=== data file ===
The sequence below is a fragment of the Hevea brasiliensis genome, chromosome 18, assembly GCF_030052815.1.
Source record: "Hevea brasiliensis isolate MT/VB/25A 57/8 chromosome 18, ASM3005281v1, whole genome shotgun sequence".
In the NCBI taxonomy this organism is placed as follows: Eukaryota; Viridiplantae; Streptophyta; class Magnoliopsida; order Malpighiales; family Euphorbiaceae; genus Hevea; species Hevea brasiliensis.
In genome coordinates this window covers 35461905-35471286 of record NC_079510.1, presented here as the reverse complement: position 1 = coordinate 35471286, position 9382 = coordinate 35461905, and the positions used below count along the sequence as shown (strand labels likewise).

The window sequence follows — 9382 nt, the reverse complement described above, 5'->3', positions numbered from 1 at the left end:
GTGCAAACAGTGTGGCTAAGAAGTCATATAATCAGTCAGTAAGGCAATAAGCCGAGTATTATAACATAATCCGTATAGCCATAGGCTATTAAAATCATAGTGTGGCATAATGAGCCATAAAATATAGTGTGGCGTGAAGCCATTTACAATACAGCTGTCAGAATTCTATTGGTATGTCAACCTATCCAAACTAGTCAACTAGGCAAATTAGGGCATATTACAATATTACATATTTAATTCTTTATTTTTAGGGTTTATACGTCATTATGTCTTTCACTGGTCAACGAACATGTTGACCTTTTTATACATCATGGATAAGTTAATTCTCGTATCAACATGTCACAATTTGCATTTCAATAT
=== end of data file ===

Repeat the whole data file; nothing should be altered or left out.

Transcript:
The sequence below is a fragment of the Hevea brasiliensis genome, chromosome 18, assembly GCF_030052815.1.
Source record: "Hevea brasiliensis isolate MT/VB/25A 57/8 chromosome 18, ASM3005281v1, whole genome shotgun sequence".
In the NCBI taxonomy this organism is placed as follows: Eukaryota; Viridiplantae; Streptophyta; class Magnoliopsida; order Malpighiales; family Euphorbiaceae; genus Hevea; species Hevea brasiliensis.
In genome coordinates this window covers 35461905-35471286 of record NC_079510.1, presented here as the reverse complement: position 1 = coordinate 35471286, position 9382 = coordinate 35461905, and the positions used below count along the sequence as shown (strand labels likewise).

The window sequence follows — 9382 nt, the reverse complement described above, 5'->3', positions numbered from 1 at the left end:
GTGCAAACAGTGTGGCTAAGAAGTCATATAATCAGTCAGTAAGGCAATAAGCCGAGTATTATAACATAATCCGTATAGCCATAGGCTATTAAAATCATAGTGTGGCATAATGAGCCATAAAATATAGTGTGGCGTGAAGCCATTTACAATACAGCTGTCAGAATTCTATTGGTATGTCAACCTATCCAAACTAGTCAACTAGGCAAATTAGGGCATATTACAATATTACATATTTAATTCTTTATTTTTAGGGTTTATACGTCATTATGTCTTTCACTGGTCAACGAACATGTTGACCTTTTTATACATCATGGATAAGTTAATTCTCGTATCAACATGTCACAATTTGCATTTCAATAT